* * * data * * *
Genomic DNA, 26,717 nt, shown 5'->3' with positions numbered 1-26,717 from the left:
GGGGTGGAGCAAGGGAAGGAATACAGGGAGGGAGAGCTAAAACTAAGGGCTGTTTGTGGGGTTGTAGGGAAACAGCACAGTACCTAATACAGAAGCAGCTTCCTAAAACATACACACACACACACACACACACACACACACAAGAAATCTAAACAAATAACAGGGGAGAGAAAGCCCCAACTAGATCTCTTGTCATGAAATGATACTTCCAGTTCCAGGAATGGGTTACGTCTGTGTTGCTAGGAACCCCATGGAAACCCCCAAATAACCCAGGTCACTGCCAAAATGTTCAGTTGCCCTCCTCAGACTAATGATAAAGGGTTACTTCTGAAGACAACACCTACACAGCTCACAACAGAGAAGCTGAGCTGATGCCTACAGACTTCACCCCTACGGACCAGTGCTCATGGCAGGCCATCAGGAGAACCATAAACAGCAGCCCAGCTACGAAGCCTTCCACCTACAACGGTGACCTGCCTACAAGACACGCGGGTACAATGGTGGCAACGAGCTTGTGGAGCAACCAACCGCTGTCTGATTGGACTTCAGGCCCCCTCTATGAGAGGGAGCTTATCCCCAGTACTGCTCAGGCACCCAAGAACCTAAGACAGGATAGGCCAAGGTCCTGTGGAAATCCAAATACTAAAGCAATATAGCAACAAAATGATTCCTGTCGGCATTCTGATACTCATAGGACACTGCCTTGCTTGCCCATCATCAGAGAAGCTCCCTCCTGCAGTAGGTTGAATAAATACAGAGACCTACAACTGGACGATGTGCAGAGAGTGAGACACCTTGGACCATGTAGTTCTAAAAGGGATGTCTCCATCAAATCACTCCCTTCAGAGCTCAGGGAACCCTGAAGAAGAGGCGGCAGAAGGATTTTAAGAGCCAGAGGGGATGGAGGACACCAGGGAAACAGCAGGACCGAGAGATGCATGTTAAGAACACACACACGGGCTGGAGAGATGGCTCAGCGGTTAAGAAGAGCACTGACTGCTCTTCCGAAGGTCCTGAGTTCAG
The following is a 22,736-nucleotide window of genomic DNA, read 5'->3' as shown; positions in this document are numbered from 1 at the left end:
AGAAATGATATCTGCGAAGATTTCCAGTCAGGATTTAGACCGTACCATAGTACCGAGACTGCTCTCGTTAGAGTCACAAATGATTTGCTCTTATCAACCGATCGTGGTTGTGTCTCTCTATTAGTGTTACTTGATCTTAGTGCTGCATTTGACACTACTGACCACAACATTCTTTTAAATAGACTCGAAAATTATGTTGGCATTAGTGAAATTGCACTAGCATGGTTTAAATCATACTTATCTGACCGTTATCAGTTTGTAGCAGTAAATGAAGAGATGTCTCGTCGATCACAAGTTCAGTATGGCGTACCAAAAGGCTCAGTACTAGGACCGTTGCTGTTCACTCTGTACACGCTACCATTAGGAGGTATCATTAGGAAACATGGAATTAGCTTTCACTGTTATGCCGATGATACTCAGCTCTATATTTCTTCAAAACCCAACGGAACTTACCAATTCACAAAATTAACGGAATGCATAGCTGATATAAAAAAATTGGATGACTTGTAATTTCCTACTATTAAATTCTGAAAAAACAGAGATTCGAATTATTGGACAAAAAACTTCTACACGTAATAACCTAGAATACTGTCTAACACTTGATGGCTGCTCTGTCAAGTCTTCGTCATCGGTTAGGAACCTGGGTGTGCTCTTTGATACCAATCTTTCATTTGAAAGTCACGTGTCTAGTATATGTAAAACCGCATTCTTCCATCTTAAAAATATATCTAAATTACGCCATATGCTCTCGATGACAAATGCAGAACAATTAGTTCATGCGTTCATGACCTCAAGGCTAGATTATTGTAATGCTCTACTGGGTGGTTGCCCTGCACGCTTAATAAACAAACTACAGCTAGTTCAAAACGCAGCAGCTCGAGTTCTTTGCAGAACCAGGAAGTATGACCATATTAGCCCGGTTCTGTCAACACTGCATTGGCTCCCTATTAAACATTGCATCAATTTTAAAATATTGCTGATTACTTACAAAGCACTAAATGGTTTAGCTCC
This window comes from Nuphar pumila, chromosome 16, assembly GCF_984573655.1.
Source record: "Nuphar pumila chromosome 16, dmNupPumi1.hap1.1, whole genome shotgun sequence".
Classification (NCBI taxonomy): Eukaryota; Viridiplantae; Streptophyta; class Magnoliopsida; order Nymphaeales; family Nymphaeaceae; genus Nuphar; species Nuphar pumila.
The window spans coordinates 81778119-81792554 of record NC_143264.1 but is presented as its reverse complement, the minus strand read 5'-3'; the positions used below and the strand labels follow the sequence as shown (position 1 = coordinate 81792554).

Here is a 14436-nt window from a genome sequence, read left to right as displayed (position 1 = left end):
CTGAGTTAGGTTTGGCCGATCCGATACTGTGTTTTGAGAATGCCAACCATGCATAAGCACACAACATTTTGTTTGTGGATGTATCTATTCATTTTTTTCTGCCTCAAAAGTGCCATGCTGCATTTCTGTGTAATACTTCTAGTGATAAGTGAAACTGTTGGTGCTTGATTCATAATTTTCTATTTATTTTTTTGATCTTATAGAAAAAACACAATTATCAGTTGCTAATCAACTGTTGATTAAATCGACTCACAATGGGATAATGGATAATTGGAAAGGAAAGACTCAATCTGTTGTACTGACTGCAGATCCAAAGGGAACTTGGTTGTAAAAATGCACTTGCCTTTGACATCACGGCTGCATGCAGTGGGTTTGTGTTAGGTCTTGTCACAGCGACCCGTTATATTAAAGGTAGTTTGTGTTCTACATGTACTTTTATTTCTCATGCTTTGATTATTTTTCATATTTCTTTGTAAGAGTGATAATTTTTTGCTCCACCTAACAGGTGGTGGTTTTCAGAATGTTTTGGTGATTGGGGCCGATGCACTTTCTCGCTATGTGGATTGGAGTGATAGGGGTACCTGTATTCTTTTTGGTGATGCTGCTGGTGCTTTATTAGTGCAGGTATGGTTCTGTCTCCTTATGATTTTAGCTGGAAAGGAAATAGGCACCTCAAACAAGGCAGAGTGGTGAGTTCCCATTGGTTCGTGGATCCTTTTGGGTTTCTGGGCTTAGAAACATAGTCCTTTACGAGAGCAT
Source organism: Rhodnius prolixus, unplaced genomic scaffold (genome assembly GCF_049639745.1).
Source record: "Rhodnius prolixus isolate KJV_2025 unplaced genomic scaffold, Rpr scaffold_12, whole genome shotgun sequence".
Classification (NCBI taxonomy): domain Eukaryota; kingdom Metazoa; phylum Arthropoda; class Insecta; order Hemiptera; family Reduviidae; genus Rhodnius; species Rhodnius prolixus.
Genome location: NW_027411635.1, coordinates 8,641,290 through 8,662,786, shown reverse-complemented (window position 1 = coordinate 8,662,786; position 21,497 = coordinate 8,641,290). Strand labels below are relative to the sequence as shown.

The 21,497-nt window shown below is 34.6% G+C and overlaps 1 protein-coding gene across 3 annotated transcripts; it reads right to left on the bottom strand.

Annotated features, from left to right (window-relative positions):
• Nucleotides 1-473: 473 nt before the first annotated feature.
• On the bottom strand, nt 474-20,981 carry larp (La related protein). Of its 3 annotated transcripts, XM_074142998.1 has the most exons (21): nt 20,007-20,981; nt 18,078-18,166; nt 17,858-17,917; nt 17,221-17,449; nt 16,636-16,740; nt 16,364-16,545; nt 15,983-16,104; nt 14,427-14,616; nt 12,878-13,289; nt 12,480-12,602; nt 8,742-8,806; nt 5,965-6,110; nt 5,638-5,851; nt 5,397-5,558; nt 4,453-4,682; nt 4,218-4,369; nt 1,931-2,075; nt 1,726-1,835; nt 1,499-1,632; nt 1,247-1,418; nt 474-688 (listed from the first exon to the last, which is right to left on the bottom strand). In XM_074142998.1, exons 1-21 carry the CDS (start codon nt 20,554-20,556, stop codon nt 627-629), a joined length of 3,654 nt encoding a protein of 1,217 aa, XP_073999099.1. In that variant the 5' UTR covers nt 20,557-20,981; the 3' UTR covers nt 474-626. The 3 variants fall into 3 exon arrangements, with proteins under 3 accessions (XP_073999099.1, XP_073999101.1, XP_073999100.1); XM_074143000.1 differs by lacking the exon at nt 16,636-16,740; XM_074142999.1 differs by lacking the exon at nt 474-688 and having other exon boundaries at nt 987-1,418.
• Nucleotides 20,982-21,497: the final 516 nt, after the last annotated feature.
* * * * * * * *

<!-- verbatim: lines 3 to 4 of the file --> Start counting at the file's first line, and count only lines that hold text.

The following is a 22,736-nucleotide window of genomic DNA, read 5'->3' as shown; positions in this document are numbered from 1 at the left end:
AGAAATGATATCTGCGAAGATTTCCAGTCAGGATTTAGACCGTACCATAGTACCGAGACTGCTCTCGTTAGAGTCACAAATGATTTGCTCTTATCAACCGATCGTGGTTGTGTCTCTCTATTAGTGTTACTTGATCTTAGTGCTGCATTTGACACTACTGACCACAACATTCTTTTAAATAGACTCGAAAATTATGTTGGCATTAGTGAAATTGCACTAGCATGGTTTAAATCATACTTATCTGACCGTTATCAGTTTGTAGCAGTAAATGAAGAGATGTCTCGTCGATCACAAGTTCAGTATGGCGTACCAAAAGGCTCAGTACTAGGACCGTTGCTGTTCACTCTGTACACGCTACCATTAGGAGGTATCATTAGGAAACATGGAATTAGCTTTCACTGTTATGCCGATGATACTCAGCTCTATATTTCTTCAAAACCCAACGGAACTTACCAATTCACAAAATTAACGGAATGCATAGCTGATATAAAAAAATTGGATGACTTGTAATTTCCTACTATTAAATTCTGAAAAAACAGAGATTCGAATTATTGGACAAAAAACTTCTACACGTAATAACCTAGAATACTGTCTAACACTTGATGGCTGCTCTGTCAAGTCTTCGTCATCGGTTAGGAACCTGGGTGTGCTCTTTGATACCAATCTTTCATTTGAAAGTCACGTGTCTAGTATATGTAAAACCGCATTCTTCCATCTTAAAAATATATCTAAATTACGCCATATGCTCTCGATGACAAATGCAGAACAATTAGTTCATGCGTTCATGACCTCAAGGCTAGATTATTGTAATGCTCTACTGGGTGGTTGCCCTGCACGCTTAATAAACAAACTACAGCTAGTTCAAAACGCAGCAGCTCGAGTTCTTTGCAGAACCAGGAAGTATGACCATATTAGCCCGGTTCTGTCAACACTGCATTGGCTCCCTATTAAACATTGCATCAATTTTAAAATATTGCTGATTACTTACAAAGCACTAAATGGTTTAGCTCC